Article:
Banking Sector Development and Corporate Leverage: Empirical Evidence from South African Firms

  •  Oyebola Etudaiye-Muhtar    
  •  Rubi Ahmad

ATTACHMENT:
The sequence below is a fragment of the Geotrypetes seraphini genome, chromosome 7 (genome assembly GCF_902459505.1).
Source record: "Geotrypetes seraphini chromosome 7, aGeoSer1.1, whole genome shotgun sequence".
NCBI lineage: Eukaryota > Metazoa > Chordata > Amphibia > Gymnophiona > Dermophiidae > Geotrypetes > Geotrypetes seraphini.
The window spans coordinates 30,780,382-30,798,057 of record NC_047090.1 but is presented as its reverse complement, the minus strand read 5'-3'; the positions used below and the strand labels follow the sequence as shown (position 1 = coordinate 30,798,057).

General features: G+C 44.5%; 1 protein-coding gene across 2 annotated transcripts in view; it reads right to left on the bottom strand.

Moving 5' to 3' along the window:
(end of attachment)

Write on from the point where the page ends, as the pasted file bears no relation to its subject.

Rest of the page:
The banking sector in Africa dominates the financial system which makes bank credit an important source of external finance for firms within the economy. For this reason, financial policy makers and regulators implement development measures in the banking sector to ease a firm’s access to bank credit. This paper investigates the effect of banking sector development on capital structure decisions of publicly listed firms in South Africa with the use of a dynamic panel data estimator. We use the two-step system generalised method of moments (GMM) in the investigation and find that as the banking sector develops, publicly listed firms in South Africa use less debt in their capital structure. This is consistent with the notion that as the banking sector develops in emerging markets; the resultant risk management process which tightens lending process gives a better pricing for risk and makes the cost of bank credit higher. The policy implication for financial policy makers and regulatory bodies is that they should implement policies that will put in place an efficient risk management process which at the same time, reduces cost of bank credit.

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